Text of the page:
How can we develop the institutional framework for a culture of peace?

What is happening in Colombia, Is peace possible?

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To transform territories and enable peaceful forms of conflict resolution, 4,695 boys, girls, adolescents and young people were trained in peacebuilding by the Schools of Non-Violence, which worked from art, culture and territorial peace based on processes of memory, truth, restorative justice and humanization of conflicts.

“Within our strategies against organized crime and common crime, at the head of the Prosecutor’s Office, the crime of instrumentalization of minors is being charged to those leaders and members of all these criminal organizations who are using or using minors for their misdeeds. . Thus, all the ringleaders have charges in this crime,” said the Secretary of Security and Coexistence, José Gerardo Acevedo.

Through the Partners strategy, 1,443 adolescents and young people were reached with training processes in life skills, construction of territorial peace and strengthening of their life projects. With this, 135 young people were linked to educational, entrepreneurship and employability activities.

In addition, the District developed a tool to analyze the status of the children and adolescents, at the beginning and at the end of their participation in the project, which made it possible to know their impact and generate knowledge about the prevention of instrumentalization or recruitment by illegal armed actors in the city.

In the Youth Public Health and Youth Habitat programs, with more than 1,000 young beneficiaries, the agenda was aligned with key issues for the peace of the country, such as the solution to the drug problem, peace agreements and post-agreements, and the Agreement from Escazú, among others.

And through the Conscious Consumption strategy, a commitment was made to the decriminalization of substance users, and with the Seres del Agua and Medellín en la Cabeza projects, reflection was made on the protection of the environment and those who safeguard it.

Schools of Non-Violence

Another of the secretary’s strategies was the creation of the Schools of Non-Violence through which a process is developed that seeks to transform the lives of boys, girls, young people and adolescents by training them through art and culture to build peace in their territories, in addition to showing them forms of resistance and humanization of conflicts in the face of violence.

The main allies to be able to bring this offer to different communes and townships of Medellín are the social organizations that in each territory work to remember, seek the truth, and be symbols of resilience and resistance against violence with art and culture to transform realities. .

Ana María Hoyos, 24 years old, is a trainer of the Schools of Non-Violence and is part of the Robledo Venga Parchemos Corporation, an organization that has been developing processes for the construction of peace and memory through art for a long time. . Among the processes carried out in the corporation is the incubator of aerial acrobatics in fabrics, in which Ana is one of the promoters through theater and circus processes, and with which they are also linked to the Schools of Non-Violence , relating these artistic activities to the processing and humanization of conflicts for the construction of peace.

“In 2015 we were established as a corporation and this was born from the gathering in the territory of young artists who met in other spaces in the city and due to the very complex and violent dynamics of the territory they did not meet in the same neighborhood. They saw in the Robledo Venga Parchemos Corporation the possibility of being recognized and validated from other perspectives; and so they found a new way of inhabiting public space by filling it with art,” says Ana María.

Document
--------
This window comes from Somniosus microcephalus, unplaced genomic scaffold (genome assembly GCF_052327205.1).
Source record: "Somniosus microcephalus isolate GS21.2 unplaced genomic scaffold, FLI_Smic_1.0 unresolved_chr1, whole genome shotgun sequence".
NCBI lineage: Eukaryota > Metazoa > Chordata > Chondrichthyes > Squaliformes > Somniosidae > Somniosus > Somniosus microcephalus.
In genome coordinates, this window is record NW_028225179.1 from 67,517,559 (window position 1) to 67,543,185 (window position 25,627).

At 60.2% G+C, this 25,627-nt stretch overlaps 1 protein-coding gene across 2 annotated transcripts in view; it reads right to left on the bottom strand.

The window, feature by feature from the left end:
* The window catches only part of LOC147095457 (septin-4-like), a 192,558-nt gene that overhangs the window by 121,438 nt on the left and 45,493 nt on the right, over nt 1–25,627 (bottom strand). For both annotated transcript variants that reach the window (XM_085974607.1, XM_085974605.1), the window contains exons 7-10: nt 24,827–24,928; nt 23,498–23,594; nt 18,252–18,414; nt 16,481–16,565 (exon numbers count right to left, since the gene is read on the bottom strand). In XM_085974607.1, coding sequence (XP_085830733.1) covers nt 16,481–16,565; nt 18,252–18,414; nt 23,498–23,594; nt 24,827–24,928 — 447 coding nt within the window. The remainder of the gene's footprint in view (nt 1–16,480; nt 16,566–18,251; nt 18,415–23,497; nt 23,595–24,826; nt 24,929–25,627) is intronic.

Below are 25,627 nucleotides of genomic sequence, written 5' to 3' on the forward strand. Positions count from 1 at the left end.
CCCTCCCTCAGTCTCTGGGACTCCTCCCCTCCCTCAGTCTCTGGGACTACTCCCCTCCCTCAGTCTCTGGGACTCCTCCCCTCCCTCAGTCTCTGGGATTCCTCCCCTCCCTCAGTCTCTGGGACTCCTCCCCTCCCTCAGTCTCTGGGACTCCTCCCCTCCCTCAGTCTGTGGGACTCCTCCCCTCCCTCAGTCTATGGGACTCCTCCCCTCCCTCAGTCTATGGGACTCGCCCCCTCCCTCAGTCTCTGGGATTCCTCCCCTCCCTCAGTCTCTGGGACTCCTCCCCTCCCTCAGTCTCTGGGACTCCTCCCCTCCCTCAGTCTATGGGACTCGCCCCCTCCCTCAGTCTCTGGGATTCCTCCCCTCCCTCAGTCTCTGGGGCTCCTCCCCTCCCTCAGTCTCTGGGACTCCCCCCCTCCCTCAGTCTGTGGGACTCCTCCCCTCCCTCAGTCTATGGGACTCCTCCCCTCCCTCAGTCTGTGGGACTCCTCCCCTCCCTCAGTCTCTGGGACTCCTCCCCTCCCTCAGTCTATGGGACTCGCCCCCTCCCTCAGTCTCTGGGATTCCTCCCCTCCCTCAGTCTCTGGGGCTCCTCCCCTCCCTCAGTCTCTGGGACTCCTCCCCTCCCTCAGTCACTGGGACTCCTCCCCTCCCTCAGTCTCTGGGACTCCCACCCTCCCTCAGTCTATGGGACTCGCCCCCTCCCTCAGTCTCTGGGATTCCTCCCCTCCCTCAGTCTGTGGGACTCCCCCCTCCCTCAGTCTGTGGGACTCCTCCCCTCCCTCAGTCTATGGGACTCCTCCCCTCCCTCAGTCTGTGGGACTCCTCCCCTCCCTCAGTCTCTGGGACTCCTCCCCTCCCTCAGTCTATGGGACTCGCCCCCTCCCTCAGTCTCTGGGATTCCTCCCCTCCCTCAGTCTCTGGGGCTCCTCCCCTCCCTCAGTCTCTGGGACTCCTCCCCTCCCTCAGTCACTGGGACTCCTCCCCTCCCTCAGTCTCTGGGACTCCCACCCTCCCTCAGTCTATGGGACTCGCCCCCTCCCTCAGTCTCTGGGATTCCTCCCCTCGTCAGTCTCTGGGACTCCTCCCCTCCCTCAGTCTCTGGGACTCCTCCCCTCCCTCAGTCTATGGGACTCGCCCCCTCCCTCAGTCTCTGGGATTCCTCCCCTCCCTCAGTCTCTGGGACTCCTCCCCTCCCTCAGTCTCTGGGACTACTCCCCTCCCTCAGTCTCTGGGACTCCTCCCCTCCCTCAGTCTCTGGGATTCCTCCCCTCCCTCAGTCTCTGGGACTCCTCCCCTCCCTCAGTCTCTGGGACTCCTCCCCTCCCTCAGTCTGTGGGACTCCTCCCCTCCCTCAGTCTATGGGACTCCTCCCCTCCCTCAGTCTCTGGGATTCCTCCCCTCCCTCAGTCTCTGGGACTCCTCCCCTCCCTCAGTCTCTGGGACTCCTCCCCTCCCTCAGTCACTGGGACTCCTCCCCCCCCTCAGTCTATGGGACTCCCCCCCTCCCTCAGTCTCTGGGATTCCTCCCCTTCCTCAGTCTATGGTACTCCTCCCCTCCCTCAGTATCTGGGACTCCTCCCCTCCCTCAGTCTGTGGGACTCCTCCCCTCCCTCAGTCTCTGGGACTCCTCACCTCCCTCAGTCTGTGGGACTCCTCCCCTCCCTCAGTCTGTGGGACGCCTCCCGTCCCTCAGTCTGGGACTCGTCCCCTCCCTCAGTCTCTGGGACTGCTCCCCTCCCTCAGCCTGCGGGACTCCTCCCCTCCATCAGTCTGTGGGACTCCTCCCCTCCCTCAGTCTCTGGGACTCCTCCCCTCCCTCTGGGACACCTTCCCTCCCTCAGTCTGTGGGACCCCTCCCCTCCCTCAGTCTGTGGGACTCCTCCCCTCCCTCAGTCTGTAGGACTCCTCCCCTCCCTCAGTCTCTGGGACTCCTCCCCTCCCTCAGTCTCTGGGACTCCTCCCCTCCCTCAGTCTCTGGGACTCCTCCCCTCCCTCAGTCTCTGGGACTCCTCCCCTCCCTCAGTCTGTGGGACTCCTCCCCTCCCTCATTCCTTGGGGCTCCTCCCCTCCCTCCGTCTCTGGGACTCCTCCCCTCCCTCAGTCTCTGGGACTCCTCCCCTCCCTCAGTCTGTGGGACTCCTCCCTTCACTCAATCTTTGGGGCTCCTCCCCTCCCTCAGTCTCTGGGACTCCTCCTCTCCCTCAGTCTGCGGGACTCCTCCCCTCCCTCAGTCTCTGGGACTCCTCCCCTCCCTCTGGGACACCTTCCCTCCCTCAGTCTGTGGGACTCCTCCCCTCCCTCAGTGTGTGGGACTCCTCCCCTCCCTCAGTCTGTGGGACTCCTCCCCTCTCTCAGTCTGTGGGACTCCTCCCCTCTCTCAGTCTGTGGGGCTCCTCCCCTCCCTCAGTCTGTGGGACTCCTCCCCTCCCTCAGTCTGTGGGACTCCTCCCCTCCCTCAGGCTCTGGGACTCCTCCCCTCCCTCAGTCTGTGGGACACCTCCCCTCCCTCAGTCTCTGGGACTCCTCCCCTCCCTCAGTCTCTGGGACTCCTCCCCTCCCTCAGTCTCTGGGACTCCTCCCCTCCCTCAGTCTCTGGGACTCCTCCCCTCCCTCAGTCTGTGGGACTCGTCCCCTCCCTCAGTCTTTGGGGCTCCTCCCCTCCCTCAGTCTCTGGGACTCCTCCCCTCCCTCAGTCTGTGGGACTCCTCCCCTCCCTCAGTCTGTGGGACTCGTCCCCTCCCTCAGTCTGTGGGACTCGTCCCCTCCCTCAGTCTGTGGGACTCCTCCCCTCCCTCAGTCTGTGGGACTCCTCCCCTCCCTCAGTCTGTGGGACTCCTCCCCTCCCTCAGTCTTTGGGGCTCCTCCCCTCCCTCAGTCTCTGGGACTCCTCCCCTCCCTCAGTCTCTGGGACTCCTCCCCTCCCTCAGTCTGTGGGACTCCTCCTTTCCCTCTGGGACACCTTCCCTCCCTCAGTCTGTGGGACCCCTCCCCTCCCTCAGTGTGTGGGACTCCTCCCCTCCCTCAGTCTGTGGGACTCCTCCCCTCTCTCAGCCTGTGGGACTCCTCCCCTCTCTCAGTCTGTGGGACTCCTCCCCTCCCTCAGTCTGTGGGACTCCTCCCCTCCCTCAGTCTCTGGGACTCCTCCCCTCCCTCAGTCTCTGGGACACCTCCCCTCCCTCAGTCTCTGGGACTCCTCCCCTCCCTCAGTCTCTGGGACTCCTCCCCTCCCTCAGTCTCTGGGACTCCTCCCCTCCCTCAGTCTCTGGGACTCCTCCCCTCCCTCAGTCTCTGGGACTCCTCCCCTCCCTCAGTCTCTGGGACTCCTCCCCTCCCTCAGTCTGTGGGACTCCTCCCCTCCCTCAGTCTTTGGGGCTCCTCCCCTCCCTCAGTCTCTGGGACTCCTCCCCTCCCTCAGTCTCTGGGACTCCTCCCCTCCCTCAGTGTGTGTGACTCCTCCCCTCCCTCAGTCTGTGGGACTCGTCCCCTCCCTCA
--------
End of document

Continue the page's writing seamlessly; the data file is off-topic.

In the Corporation they started with cultural spaces and from this two events emerged that are the most representative. The first most emblematic event of all was an Artistic and Cultural Lunada, which revolves around sitting in a park to share a chocolate, to make music, that is, to make a cultural take, which little by little evolved and became a cultural march through the neighborhood.

Ana María tells how her proposal has evolved. “Little by little ‘La Lunada’ was transformed until it reached the open-air theater in La Batea park, which is where it is currently performed. This was before a place of consumption and fights, and ‘La Lunada’ came to redefine this space to fill it.

The second event was the Circo al Puente, which was born from the intention of holding an artistic exhibition of the aerial acrobatics. ‘”This process began on the Bridge between Robledo Aures and Villa Sofía, which was previously an invisible border and we turned it into a space where we could practice aerial acrobatics. Thus we began to transform another space that had been violent, to fill it with art and redefine it,” said Ana María.

The Robledo Venga Parchemos Corporation projects itself and shares its knowledge in the territory with the boys, girls, adolescents and young people who are part of its group. It has transformed the neighborhood, giving new meaning to the territories and appropriating public space to fill it with culture.

This process has been strengthened by the Schools of Non-Violence, since they have not only been linked as a school, but they themselves are constantly in training to continue acquiring various knowledge and taking it to their training. Diploma courses and collaborators are some of these spaces to remember, share knowledge and experiences.

The Non-Violence policy of the District Mayor’s Office continues to work hand in hand with the social organizations that have committed to the processes of peace construction, resignification of the territories, building memory and searching for the truth, to continue impacting and transforming processes through art and culture and in this way be closer and closer to that peaceful future of Medellín.